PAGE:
{
            // empty step
        }

        [When(@"I set the property in one step definition class")]
        public void WhenISetThePropertyInOneStepDefinitionClass()
        {
            Context.CustomerId = 1234;
        }


    }

    [Binding]
    public class MultipleStepDefinitionsTwo : BaseBinding
    {
        [ScenarioContext]
        public virtual ISharedContext Context { get; set; }

        [Then(@"I can read the property in a different step definition class")]
        public void ThenICanReadThePropertyInADifferentStepDefinitionClass()
        {
            Context.CustomerId.Should().Be(1234);
        }

    }

That code is now a test in the source code. If anyone has any suggestions about how the project can be improved let me know.

Strongly Typed ScenarioContext in Specflow

I write a lot of BDD tests day to day using SpecFlow.  I really love SpecFlow as a tool, as it allows you to write clear acceptance tests that are driven by business criteria and written in a language that the business can understand.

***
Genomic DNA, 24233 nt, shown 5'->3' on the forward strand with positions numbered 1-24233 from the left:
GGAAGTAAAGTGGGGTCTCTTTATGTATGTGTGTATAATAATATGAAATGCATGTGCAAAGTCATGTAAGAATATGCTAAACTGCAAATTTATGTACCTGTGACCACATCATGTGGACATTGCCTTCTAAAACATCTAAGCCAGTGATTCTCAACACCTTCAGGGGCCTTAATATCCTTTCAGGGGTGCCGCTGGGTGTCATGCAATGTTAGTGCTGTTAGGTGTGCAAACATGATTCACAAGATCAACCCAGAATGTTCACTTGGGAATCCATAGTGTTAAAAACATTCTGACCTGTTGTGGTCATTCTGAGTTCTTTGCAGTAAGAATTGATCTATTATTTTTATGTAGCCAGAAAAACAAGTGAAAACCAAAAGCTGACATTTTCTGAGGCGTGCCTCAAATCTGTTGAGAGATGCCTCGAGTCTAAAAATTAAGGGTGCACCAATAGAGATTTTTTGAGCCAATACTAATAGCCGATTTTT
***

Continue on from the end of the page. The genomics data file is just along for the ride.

One of the things I dislike about SpecFlow however is the way the ScenarioContext is implemented.  The ScenarioContext is a dictionary that is passed to each step in your test by the SpecFlow framework.  It is a place where you can store test data between steps.  The trouble is the signature to get and set an item is as follows:

// Set a value
ScenarioContext.Current.Add(string key, object value);

// Get a value
var value = ScenarioContext[string key];

The trouble with this is that when people are not disciplined you end up with magic strings everywhere, scattered throughout all of your step definition files.  You also lose your compiler as a safety guard.  For example:


[Binding]
public class Steps
{
    [Given("I have done something")]
    public GivenIHaveDoneSomething()
    {
        ScenarioContext.Add("customerId", 1234);
    }

    // then further down
    [When("I do this action")]
    public WhenIDoThisAction()
    {
        // This line will throw a NullReferenceException
        var customerId = (int)ScenarioContext.Current["wrongKey"];

    }
}